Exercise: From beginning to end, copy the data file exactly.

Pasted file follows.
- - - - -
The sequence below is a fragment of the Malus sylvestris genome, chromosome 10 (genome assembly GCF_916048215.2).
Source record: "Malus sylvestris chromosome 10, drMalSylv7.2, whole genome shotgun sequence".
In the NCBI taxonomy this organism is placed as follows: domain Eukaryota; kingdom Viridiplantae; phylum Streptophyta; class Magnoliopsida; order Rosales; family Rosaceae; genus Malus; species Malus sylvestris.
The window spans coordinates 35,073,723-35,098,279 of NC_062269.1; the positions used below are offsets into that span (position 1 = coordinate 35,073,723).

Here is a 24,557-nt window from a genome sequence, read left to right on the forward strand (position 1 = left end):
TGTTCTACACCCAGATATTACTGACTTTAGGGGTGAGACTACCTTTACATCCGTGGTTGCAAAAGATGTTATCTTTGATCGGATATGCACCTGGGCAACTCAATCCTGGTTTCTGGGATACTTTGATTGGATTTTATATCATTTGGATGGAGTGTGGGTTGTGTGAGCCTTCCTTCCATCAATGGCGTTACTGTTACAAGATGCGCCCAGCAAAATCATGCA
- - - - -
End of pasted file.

The sequence below is a fragment of the Malus sylvestris genome, chromosome 10 (genome assembly GCF_916048215.2).
Source record: "Malus sylvestris chromosome 10, drMalSylv7.2, whole genome shotgun sequence".
In the NCBI taxonomy this organism is placed as follows: domain Eukaryota; kingdom Viridiplantae; phylum Streptophyta; class Magnoliopsida; order Rosales; family Rosaceae; genus Malus; species Malus sylvestris.
The window spans coordinates 35,073,723-35,098,279 of NC_062269.1; the positions used below are offsets into that span (position 1 = coordinate 35,073,723).

Here is a 24,557-nt window from a genome sequence, read left to right on the forward strand (position 1 = left end):
TGTTCTACACCCAGATATTACTGACTTTAGGGGTGAGACTACCTTTACATCCGTGGTTGCAAAAGATGTTATCTTTGATCGGATATGCACCTGGGCAACTCAATCCTGGTTTCTGGGATACTTTGATTGGATTTTATATCATTTGGATGGAGTGTGGGTTGTGTGAGCCTTCCTTCCATCAATGGCGTTACTGTTACAAGATGCGCCCAGCAAAATCATGCA